There are several new challenges before us in the coming year. A new Universal Code of Conduct is being discussed on meta, which has the potential to change the relationship between the editing community and the WMF, particularly in terms of crosswiki enforcement. Undisclosed paid editing continues to be a rising problem, and is taking up an ever-increasing amount of community time. And our complex system of Discretionary Sanctions is nearing the point of needing an overhaul, or at least some tweaking to keep it in line with the ever-changing needs of the community and the editing process.
The past year on the Arbitration Committee has been a real learning experience, and at times even quite stressful, but it has been made easier by a spirit of camaraderie and collaboration of which the whole committee is proud. It has certainly not been easy, it has not always been fun, but it has never been a chore. Even at points where we disagreed, which were plentiful, we never doubted the sincerity of our colleagues nor their commitment to the project. It is my hope that the committee can maintain this attitude going forward, to model it to the community, to encourage and advise those who lose sight of our mission, and to soberly admonish those who seek to undermine it.
I love this project. I'm proud of it, and proud of all the people who work so diligently to maintain its reputation for accuracy and neutrality in a world of disinformation and deceit. I am grateful for the opportunity to have served in this role for the past year, and if I am chosen to continue for a second term I will consider it an honour and a joy. Our work is not done, our encyclopedia is not complete, and the information revolution continues.
Declaration: I am signatory to the necessary agreements for access to non-public data, and have two alternate accounts: BradV, which I use solely to receive miscapitalized pings, and ArbClerkBot, which unfortunately still only has one job.
Hi there, I'm Scottywong, an editor since 2007 and an admin since 2012. These days, I mostly keep myself busy closing contentious AfDs, MfDs, responding to requests for page protection, and occasionally responding to AIV reports. Previously, before a relatively long semi-retirement wikibreak from 2015-2018, I was heavily involved in technical pursuits such as coding bot tasks, maintaining the edit filter, and creating tools on the now-defunct Toolserver. Many of tools and bot tasks that I created have since been ported to other servers like WMFCloud and are now maintained by other users. If you've edited Wikipedia for any significant length of time, you've almost certainly benefited from the bot tasks and used some of the tools that I originally created, and it's some of the work I'm most proud of.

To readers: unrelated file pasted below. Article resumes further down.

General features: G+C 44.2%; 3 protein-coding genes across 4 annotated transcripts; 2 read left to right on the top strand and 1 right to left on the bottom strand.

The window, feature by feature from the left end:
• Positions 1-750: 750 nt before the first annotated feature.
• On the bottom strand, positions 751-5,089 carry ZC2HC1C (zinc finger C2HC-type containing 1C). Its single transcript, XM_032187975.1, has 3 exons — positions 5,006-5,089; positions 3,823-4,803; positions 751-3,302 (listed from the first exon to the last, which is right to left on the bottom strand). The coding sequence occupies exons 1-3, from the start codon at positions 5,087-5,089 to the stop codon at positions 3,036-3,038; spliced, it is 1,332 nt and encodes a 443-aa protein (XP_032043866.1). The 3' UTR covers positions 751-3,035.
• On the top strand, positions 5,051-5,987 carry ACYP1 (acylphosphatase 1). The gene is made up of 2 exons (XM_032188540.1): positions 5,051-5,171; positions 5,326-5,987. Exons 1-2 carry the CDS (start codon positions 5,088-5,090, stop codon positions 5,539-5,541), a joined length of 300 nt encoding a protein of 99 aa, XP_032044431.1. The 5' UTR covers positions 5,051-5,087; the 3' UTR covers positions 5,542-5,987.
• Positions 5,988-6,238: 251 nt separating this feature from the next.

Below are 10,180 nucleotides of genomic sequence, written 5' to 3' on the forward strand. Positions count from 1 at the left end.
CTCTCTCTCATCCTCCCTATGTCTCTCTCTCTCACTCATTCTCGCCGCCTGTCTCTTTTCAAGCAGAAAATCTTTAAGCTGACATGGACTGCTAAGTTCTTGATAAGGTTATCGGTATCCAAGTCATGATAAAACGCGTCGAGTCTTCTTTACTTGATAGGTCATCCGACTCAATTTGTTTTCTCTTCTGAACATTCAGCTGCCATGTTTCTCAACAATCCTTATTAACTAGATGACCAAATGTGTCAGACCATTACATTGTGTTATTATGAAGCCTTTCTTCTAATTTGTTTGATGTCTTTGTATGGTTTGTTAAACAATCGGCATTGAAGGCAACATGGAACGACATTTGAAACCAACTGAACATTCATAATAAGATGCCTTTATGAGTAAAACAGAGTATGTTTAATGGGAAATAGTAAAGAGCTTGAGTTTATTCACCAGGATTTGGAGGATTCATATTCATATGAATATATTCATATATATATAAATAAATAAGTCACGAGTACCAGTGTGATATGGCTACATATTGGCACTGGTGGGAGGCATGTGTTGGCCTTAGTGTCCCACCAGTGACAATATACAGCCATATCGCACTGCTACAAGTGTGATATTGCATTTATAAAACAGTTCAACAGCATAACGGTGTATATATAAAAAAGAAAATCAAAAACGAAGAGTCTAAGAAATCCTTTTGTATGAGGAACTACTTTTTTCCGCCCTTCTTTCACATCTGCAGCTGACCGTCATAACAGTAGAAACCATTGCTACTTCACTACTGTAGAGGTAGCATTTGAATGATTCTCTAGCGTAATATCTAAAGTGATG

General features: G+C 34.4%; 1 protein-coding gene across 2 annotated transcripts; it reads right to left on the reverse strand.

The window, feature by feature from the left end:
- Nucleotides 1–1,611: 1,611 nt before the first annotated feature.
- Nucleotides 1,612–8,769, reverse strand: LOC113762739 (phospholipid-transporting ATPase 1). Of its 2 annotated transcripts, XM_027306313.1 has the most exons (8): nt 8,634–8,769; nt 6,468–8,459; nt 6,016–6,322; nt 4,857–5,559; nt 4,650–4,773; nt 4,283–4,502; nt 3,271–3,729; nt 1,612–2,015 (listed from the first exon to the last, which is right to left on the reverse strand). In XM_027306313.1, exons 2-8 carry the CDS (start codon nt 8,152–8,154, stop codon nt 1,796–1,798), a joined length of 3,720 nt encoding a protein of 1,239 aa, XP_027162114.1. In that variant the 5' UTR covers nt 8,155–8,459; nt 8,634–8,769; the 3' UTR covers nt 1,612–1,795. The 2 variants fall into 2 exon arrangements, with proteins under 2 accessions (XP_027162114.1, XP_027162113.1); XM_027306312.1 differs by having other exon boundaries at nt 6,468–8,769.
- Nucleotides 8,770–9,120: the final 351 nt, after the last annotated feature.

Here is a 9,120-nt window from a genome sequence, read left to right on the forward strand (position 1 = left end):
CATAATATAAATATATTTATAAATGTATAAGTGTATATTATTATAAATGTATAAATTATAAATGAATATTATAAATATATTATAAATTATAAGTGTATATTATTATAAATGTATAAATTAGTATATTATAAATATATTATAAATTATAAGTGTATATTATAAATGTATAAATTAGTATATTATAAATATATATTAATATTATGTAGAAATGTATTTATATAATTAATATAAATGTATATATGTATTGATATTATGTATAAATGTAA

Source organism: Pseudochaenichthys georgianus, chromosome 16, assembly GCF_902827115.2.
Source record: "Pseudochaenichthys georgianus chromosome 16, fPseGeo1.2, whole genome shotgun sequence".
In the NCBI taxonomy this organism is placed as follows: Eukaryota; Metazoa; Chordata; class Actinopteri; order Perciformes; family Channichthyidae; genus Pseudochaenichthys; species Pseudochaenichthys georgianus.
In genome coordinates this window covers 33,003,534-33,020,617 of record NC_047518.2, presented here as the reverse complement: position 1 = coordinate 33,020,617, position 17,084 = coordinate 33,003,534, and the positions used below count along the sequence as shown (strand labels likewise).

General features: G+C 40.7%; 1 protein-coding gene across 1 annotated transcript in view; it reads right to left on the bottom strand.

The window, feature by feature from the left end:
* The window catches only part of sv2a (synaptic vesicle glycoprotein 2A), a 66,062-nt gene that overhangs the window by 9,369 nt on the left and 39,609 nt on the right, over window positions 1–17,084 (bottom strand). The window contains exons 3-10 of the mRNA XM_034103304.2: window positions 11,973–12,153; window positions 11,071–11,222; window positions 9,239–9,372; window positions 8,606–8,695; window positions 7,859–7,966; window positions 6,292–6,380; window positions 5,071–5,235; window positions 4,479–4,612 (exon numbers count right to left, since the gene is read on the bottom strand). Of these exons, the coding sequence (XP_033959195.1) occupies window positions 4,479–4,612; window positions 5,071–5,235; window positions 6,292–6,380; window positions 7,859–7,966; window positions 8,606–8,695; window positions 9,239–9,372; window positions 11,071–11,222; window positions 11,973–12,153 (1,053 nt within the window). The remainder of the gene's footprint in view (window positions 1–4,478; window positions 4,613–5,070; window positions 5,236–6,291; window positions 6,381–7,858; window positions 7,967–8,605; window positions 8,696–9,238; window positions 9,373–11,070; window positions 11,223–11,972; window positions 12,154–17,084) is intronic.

To be honest, I've probably participated in less ArbCom cases than most of the editors who are reading this. For a long time, I avoided it because I saw it as an overly bureaucratic part of WP, where drama-prone editors go to write thousands of lines of complaints about other editors. However, after spending over a decade on WP, maturing a bit, and lurking more at RFAR, I've come to see that ArbCom is a critical arm of the project that plays a significant role in making sure things continue to run smoothly.
In my professional life, I manage a team of roughly 25 engineers, which I believe has given me valuable experience in dispute resolution, problem solving, good communication, and high-level decision-making. I'm known as someone that can quickly cut to the core of an issue and propose a rational solution to resolve it. I'm also known as someone who isn't afraid to speak my mind, even when I know that others may not agree with me.
I live in the US, and after having lived through the latest political campaigns and elections, I have come to believe that Wikipedia is more important than ever as a reliable source of neutral, factual information in a media environment where factual information is becoming increasingly rare. Therefore, I have a renewed interest in doing my part to help this project continue to succeed, and I believe that ArbCom is an important part of ensuring that that happens.
I affirm that I meet the WMF's criteria for access to non-public data, and I'm willing to sign the WMF's confidentiality agreement. My only alternate account is Snotbot, a bot account that has been inactive since 2014.
Howdy hello! I'm CaptainEek, and I am looking to donate my time and energy to help run the difficult task that is ArbCom. I first signed up to edit in 2014, and began editing in earnest in 2018. I've been an admin since earlier this year. I love making content, especially about birds, and have two FA's to my name, as well as a variety of other accolades. As an admin, I deal mainly in block/vandal work and speedy deletions, but also take an avid interest in solving disputes.
Why ArbCom? I believe I bring an extremely cool head to ArbCom. As an OTRS agent I am familiar with handling the mass amounts of sensitive emails the committee receives. Most of all, I believe deeply in Wikipedia, and want to see it succeed. I am blessed to have much time in the coming year, and wish to dedicate it in service to one of our most difficult tasks.